Iron Man 3 Might Just Be Crazy Enough To Work

Marvel’s Iron Man 3 hit theaters recently, and no one was more excited, yet somewhat apprehensive, for its release than me. After the brilliant telling of the origin story in the first film and the somewhat disappointing plot of the second, there were many that doubted that this movie could be anything more than two hours of loose plot with a super-crazy-giant-robot battle tying it all together at the end. So why, then, did Marvel’s first installation of “Phase Two” top the box office with $175 million in its opening weekend? While this result may be nothing more than a piggyback off of Marvel’s previous, “America’s Next Top Boy Band Ultra Popularity Extravaganza” release known as The Avengers, it can be said that what truly captivated comic book enthusiasts was the successful compilation of many of the Iron Man series’ best arcs, including “Extremis” and “Execute Program”.


Much like the movie, “Extremis” follows the creation of an biological enhancer known as Extremis that is prematurely released into the hands of a terrorist organization, causing problems for Tony Stark when he is beaten within an inch of his life by an Extremis-enhanced soldier. Tony is forced to inject himself with an altered version of the enhancile which allows him to control technology with his mind, making he and Iron Man truly the same entity. Following “Extremis” is “Execute Program”, an arc which features Tony Stark as he tries to make the best of his new powers by creating an arsenal of Iron Man suits, all controlled by his own mind. This all may sound slightly familiar to those who have seen the movie. If you haven’t seen the movie, then what are you doing reading this article? Go see it. It’s great. You’ll love it.

LEGO Iron Man 3 - 001

Oh yeah, and the movie is all stop motion Lego. 

Iron Man 3 picks up several months after the events of The Avengers, in which we saw Tony Stark narrowly escape death during the invasion of the Chitauri. Now, we see Tony Stark suffering from severe anxiety attacks as he recollects these traumatic experiences, from which his only escape is tinkering in his totally cool science lab. I won’t ruin the movie for anyone who hasn’t seen it (seriously though, go see it, it’s pretty darn cool), but I will say that Tony Stark, after building forty-two iron (actually gold-titanium alloy) suits, is ripped away from from his technology and forced to develop as a character, something we’ve been waiting three whole movies for. Throughout the movie, he faces Extremis-enhanced soldiers, evil masterminds, and very angry women, all of which put his wits to the test. Of course, for those of you who need it, there is indeed a giant-crazy-robot battle royale, featuring surprising twists. Plus, it’s just really super cool to watch. It even has character development WITHIN THE FIGHT! What’s not to love?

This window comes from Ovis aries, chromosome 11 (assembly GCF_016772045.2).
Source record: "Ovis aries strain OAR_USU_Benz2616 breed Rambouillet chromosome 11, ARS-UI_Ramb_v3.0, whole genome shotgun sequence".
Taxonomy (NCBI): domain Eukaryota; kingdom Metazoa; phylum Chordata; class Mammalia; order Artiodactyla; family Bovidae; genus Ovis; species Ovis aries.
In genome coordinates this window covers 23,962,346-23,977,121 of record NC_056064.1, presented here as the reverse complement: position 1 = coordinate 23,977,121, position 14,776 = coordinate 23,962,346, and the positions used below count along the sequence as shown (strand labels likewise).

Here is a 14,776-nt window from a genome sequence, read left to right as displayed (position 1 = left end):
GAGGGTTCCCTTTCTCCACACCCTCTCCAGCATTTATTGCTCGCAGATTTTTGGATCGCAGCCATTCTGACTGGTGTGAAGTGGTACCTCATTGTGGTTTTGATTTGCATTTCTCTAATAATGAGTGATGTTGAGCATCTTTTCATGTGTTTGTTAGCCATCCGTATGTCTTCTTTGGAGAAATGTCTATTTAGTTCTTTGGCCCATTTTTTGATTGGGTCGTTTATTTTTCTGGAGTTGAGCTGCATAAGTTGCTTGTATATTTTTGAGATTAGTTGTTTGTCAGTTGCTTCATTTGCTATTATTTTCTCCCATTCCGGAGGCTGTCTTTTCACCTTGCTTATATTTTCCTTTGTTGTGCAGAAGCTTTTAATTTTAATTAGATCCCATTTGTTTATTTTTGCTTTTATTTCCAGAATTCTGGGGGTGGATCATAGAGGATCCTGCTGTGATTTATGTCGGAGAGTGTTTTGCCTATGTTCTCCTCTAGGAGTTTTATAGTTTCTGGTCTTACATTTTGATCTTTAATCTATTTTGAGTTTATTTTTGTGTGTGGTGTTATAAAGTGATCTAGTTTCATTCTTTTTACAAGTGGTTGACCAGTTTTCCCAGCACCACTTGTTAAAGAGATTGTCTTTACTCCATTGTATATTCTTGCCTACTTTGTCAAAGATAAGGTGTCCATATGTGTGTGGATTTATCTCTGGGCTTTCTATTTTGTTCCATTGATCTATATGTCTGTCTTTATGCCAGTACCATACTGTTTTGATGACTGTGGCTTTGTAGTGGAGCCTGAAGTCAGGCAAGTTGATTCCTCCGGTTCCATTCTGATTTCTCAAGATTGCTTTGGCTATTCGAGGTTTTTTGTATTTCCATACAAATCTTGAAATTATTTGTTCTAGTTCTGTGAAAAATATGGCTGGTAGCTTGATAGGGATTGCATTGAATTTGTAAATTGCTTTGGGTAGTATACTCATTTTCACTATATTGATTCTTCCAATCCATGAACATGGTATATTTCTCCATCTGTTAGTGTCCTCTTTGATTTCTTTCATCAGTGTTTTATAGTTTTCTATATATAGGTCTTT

Iron Man 3 gives new fans everything that has been expected of a Marvel movie, while still staying true to the loyal fans of comic books. It’s a perfect blend of comic book coolness and more fresh surprises than a Nestle´ Wonder Ball.

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You won’t find movie magic in here!

It’s the best. It’s the bee’s knees. You know, iron-clad bees with superpowered knees. It’s a must-see, great start to Marvel’s “Phase Two”.



One thought on “Iron Man 3 Might Just Be Crazy Enough To Work

  1. I watched Iron Man 3 because I have a soft spot for super heroes and I liked the previous ones, too. However, I must say I wasn’t too convinced. The biggest problem: Lack of plot and story development. Instead, too many things getting blown up randomly, too many unmotivated and disconnected story elements. Among those, the Extremis people, with no attempt to make them at least a bit plausible, and the rather unsurprising (i.e. expectable) Mandarin “surprise.”
    What I liked about it were small things, little moments, etc., such as how the iron man suit would assemble itself on Tony Stark in the most fragmented and dysfunctional way, or his random anxiety attacks..
    What I liked the best: The matter-of-fact way the War on Terror was shown as commodified, just as any other product of the gigantic exchange value production machine… Not too far off reality, given its economic value, the drone war, and the infinite time horizon of the War on Terror.


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